fbpx

#Science

Ceres’ bright spots attributed to reflection of sunlight by highly reflective material

By  | 

Latest sequence of snapshots of Ceres captured by NASA’s Dawn spacecraft show the mysterious bright spots in greater resolution. The images were taken from a distance of 8,400 miles (13,600 kilometers).

Though the nature of exact spots remain a mystery, the images do reveal that the brightest spots within a crater in the northern hemisphere are composed of many smaller spots. Further the researchers can conclude that the bright spots are a result of reflection of sunlight by ice or some sort of highly reflective material on the surface.

“Dawn scientists can now conclude that the intense brightness of these spots is due to the reflection of sunlight by highly reflective material on the surface, possibly ice,” said Christopher Russell, principal investigator for the Dawn mission from the University of California, Los Angeles.

These images offer scientists new insights into crater shapes and sizes, and a host of other intriguing geological features on the surface. The image resolution is 0.8 mile (1.3 kilometers) per pixel.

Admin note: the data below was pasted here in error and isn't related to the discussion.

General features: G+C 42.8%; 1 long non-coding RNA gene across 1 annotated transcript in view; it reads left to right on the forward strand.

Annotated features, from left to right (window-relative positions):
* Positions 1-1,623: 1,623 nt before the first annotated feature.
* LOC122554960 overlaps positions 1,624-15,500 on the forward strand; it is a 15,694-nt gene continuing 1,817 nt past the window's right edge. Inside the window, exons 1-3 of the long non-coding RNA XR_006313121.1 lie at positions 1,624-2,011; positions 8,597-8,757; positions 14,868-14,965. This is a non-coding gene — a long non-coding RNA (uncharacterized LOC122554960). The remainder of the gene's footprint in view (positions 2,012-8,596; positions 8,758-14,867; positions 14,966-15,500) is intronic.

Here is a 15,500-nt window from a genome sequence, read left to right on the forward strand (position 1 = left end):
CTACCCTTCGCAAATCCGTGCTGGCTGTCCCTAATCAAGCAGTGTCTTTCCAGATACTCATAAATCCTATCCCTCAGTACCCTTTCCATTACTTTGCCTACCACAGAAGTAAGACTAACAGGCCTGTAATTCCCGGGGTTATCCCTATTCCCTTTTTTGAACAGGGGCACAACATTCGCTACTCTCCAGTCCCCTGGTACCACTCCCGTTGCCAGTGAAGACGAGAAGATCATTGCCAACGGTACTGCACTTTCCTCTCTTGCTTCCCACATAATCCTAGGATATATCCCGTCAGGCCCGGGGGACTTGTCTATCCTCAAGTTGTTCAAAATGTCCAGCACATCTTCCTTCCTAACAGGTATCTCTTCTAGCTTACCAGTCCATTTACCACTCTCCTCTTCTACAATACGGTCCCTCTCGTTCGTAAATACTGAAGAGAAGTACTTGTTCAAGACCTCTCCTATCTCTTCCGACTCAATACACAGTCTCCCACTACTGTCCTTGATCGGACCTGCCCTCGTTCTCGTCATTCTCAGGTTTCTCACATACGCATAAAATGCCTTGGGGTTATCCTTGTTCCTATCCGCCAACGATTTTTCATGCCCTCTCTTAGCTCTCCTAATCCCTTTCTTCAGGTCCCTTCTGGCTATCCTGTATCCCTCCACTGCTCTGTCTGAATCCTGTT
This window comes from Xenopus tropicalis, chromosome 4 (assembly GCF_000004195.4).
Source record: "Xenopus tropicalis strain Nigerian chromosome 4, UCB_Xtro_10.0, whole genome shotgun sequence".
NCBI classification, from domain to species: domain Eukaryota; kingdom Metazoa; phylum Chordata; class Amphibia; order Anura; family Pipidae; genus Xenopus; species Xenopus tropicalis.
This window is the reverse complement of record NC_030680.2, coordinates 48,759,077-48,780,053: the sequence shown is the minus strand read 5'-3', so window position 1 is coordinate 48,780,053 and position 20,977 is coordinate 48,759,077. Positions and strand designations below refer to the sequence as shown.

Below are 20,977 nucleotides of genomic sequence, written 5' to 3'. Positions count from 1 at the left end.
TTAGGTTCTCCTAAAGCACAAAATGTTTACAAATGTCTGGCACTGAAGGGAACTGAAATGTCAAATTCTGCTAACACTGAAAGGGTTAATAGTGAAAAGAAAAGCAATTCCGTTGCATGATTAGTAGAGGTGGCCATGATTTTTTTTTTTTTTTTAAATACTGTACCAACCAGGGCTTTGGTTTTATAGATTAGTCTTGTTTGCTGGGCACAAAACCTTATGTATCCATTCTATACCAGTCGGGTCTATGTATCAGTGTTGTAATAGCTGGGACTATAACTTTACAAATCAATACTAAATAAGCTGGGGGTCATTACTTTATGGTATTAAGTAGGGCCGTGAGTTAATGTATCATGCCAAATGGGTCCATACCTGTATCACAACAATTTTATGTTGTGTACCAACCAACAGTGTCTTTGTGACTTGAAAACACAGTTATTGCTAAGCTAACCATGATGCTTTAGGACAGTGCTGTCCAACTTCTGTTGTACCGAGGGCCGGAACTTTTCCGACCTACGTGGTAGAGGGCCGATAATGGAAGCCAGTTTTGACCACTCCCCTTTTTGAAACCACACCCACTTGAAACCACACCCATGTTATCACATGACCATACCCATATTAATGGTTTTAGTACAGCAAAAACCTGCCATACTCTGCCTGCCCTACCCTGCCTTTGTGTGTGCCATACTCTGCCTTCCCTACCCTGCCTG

Dawn has now concluded its first mapping orbit, in which it completed one 15-day full circle around Ceres while making a host of new observations with its scientific instruments. On May 9, the spacecraft powered on its ion engine to begin the month-long descent toward its second mapping orbit, which it will enter on June 6.

In this next phase, Dawn will circle Ceres about every three days at an altitude of 2,700 miles (4,400 kilometers) — three times closer than the previous orbit. During this phase, referred to as Dawn’s survey orbit, the spacecraft will comprehensively map the surface to begin unraveling Ceres’ geologic history and assess whether the dwarf planet is active. The spacecraft will pause twice to take images of Ceres as it spirals down into this new orbit.

Dawn is the first mission to visit a dwarf planet, and the first to orbit two distinct solar system targets. It studied giant asteroid Vesta for 14 months in 2011 and 2012, and arrived at Ceres on March 6, 2015.